In today's world of Facebook, Twitter, and Pinterest, excessive self-promotion has assured everyone a spot on center stage. The spotlight has become a floodlight and the shadows of the chorus are all but non-existent. Everyone is singing their solo at the same time, in different keys, and the result is a screeching cacophony of sounds.

Social media's relentless hype toward self-promotion has made everyone into a star, whether they deserve the title or not.  Simply shout louder and more frequently than the person next to you, and voila--instant name recognition.

I agree that social media has a place and its advent can be extremely helpful in highlighting undiscovered talent. It has value. It's a great voice for the people to be heard and create a dialogue about what matters. A tweet that shares a wry observation on a relatable topic is a welcome respite from the mundane. But just because someone has figured out a way to shout louder than everyone else doesn't mean they are worth listening to. To wit, it's also important to remember that a world without social media would be a world without the runaway hit of Shades of Grey or Occupy Wall Street. Take that any way you want....But the point is that quantity of followers doesn't always translate into deserving success. 

We used to disdain the person calling attention to themselves as desperate and cheap, like the girl in class who waved her hand excitedly as if to compel the teacher to 'pick her! pick her!' Interestingly enough, that girl didn't always have the right answers. Oftentimes the correct answer was given by the girl sitting just behind her who was obscured by the overeager student. 

But if there is so much self-promotion and self-interest, can the most self-absorbed amongst us be trusted to notice anyone else? It takes an awful lot of energy to shout "Look at me! Look at me!" the result being that there is little time to look at anyone else.

And that's a pity.

Yes, social media definitely has a place. We just have to figure out where that is, exactly.

Yes, many of us have succumbed to the vast, uncharted territory of cyberspace, but I believe weariness is beginning to set in.  Mozart never had a facebook page or a twitter account and neither did Hemingway or Sinatra, well, you get the point. 

So you over there, the one flailing your arms wildly, please remember to use your inside voice and could you just take two steps to your left?

There's someone right behind you that I've been interested in meeting.

Sunday, August 25, 2013

I Am Woman Hear me...Whisper

Last week, a random sampling of five women from my neighborhood met up for lunch and a swim before saying a final farewell to summer. The hostess extended the invitation to a couple of friends and basically whoever had been standing within earshot. I had been standing within earshot and decided on a whim to join.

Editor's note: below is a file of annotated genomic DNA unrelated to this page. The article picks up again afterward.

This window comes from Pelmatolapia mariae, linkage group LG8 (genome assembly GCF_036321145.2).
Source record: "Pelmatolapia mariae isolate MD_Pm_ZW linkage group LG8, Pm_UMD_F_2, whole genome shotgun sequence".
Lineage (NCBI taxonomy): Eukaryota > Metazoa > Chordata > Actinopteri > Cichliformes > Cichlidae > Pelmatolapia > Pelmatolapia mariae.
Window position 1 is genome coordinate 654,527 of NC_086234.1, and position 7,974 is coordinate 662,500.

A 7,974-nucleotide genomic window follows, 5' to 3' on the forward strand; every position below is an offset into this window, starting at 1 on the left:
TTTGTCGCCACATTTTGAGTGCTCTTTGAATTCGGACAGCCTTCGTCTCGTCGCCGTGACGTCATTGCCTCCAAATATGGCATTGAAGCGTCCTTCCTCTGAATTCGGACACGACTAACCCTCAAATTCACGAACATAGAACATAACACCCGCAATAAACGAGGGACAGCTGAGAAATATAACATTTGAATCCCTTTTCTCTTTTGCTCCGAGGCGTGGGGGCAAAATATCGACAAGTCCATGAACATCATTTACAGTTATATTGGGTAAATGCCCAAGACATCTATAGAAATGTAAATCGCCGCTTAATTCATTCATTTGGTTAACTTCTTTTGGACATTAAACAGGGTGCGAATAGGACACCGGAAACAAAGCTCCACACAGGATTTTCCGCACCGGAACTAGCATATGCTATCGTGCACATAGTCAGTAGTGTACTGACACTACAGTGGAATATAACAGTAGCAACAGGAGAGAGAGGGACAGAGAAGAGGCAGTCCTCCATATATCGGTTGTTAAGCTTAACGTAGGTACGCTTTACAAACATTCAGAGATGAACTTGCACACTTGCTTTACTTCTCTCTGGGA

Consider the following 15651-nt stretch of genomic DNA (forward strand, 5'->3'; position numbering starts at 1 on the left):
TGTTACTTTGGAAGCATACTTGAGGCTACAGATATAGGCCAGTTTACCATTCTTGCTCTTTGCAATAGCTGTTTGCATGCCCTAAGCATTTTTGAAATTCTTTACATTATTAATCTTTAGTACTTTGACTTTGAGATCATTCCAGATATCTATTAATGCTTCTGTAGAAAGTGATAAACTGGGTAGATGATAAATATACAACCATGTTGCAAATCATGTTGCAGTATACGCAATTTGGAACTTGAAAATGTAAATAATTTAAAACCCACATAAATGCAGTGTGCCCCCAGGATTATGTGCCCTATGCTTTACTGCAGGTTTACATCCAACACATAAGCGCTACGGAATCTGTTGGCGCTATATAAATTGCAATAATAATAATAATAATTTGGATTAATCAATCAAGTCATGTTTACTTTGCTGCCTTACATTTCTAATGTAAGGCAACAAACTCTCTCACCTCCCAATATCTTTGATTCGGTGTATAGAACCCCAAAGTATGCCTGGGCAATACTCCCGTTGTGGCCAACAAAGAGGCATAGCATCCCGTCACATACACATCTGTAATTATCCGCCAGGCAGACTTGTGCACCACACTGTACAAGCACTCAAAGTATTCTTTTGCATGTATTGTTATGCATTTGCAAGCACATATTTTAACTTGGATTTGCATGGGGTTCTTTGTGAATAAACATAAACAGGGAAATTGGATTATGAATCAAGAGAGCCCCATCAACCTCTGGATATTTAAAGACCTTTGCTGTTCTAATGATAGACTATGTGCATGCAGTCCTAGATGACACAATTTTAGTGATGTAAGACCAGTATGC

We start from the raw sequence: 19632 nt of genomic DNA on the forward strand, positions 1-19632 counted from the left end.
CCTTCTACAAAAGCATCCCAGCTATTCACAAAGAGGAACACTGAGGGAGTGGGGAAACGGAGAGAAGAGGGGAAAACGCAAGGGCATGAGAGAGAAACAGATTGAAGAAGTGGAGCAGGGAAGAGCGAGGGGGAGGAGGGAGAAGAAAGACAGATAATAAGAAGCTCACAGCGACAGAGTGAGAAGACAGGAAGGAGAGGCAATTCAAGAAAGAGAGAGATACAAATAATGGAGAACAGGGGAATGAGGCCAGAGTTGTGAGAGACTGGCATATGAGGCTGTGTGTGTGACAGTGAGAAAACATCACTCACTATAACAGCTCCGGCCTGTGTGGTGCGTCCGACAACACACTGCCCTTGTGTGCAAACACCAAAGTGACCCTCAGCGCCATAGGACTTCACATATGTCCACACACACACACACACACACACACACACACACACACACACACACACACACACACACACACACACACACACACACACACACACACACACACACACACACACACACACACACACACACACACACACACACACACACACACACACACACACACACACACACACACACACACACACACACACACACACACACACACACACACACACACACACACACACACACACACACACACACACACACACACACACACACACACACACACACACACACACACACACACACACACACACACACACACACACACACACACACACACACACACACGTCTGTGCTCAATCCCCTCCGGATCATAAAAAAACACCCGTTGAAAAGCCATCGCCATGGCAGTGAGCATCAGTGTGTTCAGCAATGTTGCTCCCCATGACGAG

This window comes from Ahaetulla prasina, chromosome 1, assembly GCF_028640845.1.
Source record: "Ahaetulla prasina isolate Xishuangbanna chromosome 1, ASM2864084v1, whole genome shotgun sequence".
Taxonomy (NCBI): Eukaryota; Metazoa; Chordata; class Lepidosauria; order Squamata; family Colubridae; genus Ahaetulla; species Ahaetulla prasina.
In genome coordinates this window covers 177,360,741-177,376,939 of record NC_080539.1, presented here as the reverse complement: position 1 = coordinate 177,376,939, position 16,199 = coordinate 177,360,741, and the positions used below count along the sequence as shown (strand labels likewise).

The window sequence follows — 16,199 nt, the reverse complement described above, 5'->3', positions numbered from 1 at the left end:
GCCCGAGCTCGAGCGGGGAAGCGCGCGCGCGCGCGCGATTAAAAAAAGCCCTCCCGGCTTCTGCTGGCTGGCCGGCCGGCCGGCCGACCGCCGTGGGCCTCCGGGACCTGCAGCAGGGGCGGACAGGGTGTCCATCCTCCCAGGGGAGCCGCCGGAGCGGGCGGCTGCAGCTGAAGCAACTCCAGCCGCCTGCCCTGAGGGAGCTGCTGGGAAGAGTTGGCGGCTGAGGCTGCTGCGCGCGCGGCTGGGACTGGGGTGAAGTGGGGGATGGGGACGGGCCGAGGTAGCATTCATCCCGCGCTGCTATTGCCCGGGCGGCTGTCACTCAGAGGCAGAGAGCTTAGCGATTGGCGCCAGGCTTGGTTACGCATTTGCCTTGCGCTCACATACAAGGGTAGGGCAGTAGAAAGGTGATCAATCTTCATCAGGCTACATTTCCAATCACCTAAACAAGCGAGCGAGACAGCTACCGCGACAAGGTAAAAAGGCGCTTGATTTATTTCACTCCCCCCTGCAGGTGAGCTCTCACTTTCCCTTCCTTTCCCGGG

I had never been to the hostess' house. She was a mild acquaintance, but her invitation seemed sincere. I had a great time. The next morning, before eight, I got a text from a close friend who wasn't at the lunch/swim asking me how it was, with ample excuses as to why she couldn't be there. The purpose of the text was to put me on notice that she too had been invited, lest I think poorly of her social standing. 

I hadn't asked who had been invited--didn't care. And my close friend knows deep down that I don't care and never take attendance at events. But still, she had to make sure I knew she had been invited. I couldn't fathom why.  We've long since left high school, even our youngest children have  long since left high school, where social standing is the currency of life. I'm perplexed as to why a woman who runs her own thriving business and has successful children and a wonderful marriage cares what I or anyone else thinks about them? By all accounts, she should have been a lot more self-confident.

It got me wondering. Had the women's movement sputtered out somewhere around the 2000's? Was the "stand by your man" mentality of Kathie Lee Gifford, Hillary, Huma and Silda Spitzer a symptom of the times or a harbinger of times to come?

Sex and the City has been running on a loop on basic cable for the past year or so and lately I've been setting my DVR to catch up with the "ladies." As much as I've been enjoying watching them, I have to admit to being shocked. Not by their open-minded approach to sex or their fearless approach to any topic, for that matter, but by the way they fiercely protect their independence in a confident do-not-mess-with-me-honey kind of way. To coin an outdated, oft-used phrase of the seventies, with the exception of Charlotte, these women were "ball-busters." They have too much self-respect to allow themselves to be treated disrespectfully or to have their achievements undermined.